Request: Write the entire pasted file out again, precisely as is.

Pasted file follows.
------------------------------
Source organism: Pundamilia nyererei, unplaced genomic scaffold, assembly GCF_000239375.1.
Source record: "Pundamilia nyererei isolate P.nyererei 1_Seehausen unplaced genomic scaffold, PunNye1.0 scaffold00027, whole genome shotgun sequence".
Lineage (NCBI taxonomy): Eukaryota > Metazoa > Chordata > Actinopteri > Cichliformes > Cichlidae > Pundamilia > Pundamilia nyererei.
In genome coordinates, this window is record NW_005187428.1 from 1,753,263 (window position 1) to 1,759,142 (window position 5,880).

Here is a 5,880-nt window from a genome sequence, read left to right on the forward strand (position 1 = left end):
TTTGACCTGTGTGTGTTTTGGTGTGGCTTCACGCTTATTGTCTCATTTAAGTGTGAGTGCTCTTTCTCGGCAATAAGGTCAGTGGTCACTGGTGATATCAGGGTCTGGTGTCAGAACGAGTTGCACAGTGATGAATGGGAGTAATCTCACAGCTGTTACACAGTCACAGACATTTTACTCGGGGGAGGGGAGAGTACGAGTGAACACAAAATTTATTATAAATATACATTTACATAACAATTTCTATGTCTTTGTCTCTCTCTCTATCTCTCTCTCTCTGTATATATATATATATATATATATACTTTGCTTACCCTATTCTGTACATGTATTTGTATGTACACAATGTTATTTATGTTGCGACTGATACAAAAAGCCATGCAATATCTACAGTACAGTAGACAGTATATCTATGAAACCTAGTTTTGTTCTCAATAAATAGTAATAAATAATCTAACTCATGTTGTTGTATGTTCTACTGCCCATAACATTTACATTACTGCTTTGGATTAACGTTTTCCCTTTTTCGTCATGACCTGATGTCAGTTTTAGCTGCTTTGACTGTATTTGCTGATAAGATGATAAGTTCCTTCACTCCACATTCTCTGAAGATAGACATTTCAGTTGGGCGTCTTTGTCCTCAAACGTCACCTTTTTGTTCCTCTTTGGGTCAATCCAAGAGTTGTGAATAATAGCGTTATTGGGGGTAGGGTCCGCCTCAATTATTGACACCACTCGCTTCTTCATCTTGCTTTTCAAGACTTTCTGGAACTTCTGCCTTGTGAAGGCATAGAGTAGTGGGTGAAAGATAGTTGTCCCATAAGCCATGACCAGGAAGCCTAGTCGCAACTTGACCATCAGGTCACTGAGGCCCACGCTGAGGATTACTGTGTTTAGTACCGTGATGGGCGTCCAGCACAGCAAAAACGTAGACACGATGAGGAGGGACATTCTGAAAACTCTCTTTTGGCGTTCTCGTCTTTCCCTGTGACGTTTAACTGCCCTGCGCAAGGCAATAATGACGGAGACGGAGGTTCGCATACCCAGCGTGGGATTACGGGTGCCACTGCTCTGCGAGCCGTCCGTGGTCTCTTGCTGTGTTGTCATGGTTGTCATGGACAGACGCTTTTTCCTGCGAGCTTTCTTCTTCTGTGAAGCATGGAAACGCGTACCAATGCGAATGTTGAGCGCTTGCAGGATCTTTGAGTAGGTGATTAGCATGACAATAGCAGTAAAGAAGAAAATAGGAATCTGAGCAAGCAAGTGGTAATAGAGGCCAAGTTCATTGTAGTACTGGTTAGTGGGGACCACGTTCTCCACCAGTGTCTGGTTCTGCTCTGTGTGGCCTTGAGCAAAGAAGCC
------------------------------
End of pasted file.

Source organism: Pundamilia nyererei, unplaced genomic scaffold, assembly GCF_000239375.1.
Source record: "Pundamilia nyererei isolate P.nyererei 1_Seehausen unplaced genomic scaffold, PunNye1.0 scaffold00027, whole genome shotgun sequence".
Lineage (NCBI taxonomy): Eukaryota > Metazoa > Chordata > Actinopteri > Cichliformes > Cichlidae > Pundamilia > Pundamilia nyererei.
In genome coordinates, this window is record NW_005187428.1 from 1,753,263 (window position 1) to 1,759,142 (window position 5,880).

Here is a 5,880-nt window from a genome sequence, read left to right on the forward strand (position 1 = left end):
TTTGACCTGTGTGTGTTTTGGTGTGGCTTCACGCTTATTGTCTCATTTAAGTGTGAGTGCTCTTTCTCGGCAATAAGGTCAGTGGTCACTGGTGATATCAGGGTCTGGTGTCAGAACGAGTTGCACAGTGATGAATGGGAGTAATCTCACAGCTGTTACACAGTCACAGACATTTTACTCGGGGGAGGGGAGAGTACGAGTGAACACAAAATTTATTATAAATATACATTTACATAACAATTTCTATGTCTTTGTCTCTCTCTCTATCTCTCTCTCTCTGTATATATATATATATATATATATACTTTGCTTACCCTATTCTGTACATGTATTTGTATGTACACAATGTTATTTATGTTGCGACTGATACAAAAAGCCATGCAATATCTACAGTACAGTAGACAGTATATCTATGAAACCTAGTTTTGTTCTCAATAAATAGTAATAAATAATCTAACTCATGTTGTTGTATGTTCTACTGCCCATAACATTTACATTACTGCTTTGGATTAACGTTTTCCCTTTTTCGTCATGACCTGATGTCAGTTTTAGCTGCTTTGACTGTATTTGCTGATAAGATGATAAGTTCCTTCACTCCACATTCTCTGAAGATAGACATTTCAGTTGGGCGTCTTTGTCCTCAAACGTCACCTTTTTGTTCCTCTTTGGGTCAATCCAAGAGTTGTGAATAATAGCGTTATTGGGGGTAGGGTCCGCCTCAATTATTGACACCACTCGCTTCTTCATCTTGCTTTTCAAGACTTTCTGGAACTTCTGCCTTGTGAAGGCATAGAGTAGTGGGTGAAAGATAGTTGTCCCATAAGCCATGACCAGGAAGCCTAGTCGCAACTTGACCATCAGGTCACTGAGGCCCACGCTGAGGATTACTGTGTTTAGTACCGTGATGGGCGTCCAGCACAGCAAAAACGTAGACACGATGAGGAGGGACATTCTGAAAACTCTCTTTTGGCGTTCTCGTCTTTCCCTGTGACGTTTAACTGCCCTGCGCAAGGCAATAATGACGGAGACGGAGGTTCGCATACCCAGCGTGGGATTACGGGTGCCACTGCTCTGCGAGCCGTCCGTGGTCTCTTGCTGTGTTGTCATGGTTGTCATGGACAGACGCTTTTTCCTGCGAGCTTTCTTCTTCTGTGAAGCATGGAAACGCGTACCAATGCGAATGTTGAGCGCTTGCAGGATCTTTGAGTAGGTGATTAGCATGACAATAGCAGTAAAGAAGAAAATAGGAATCTGAGCAAGCAAGTGGTAATAGAGGCCAAGTTCATTGTAGTACTGGTTAGTGGGGACCACGTTCTCCACCAGTGTCTGGTTCTGCTCTGTGTGGCCTTGAGCAAAGAAGCC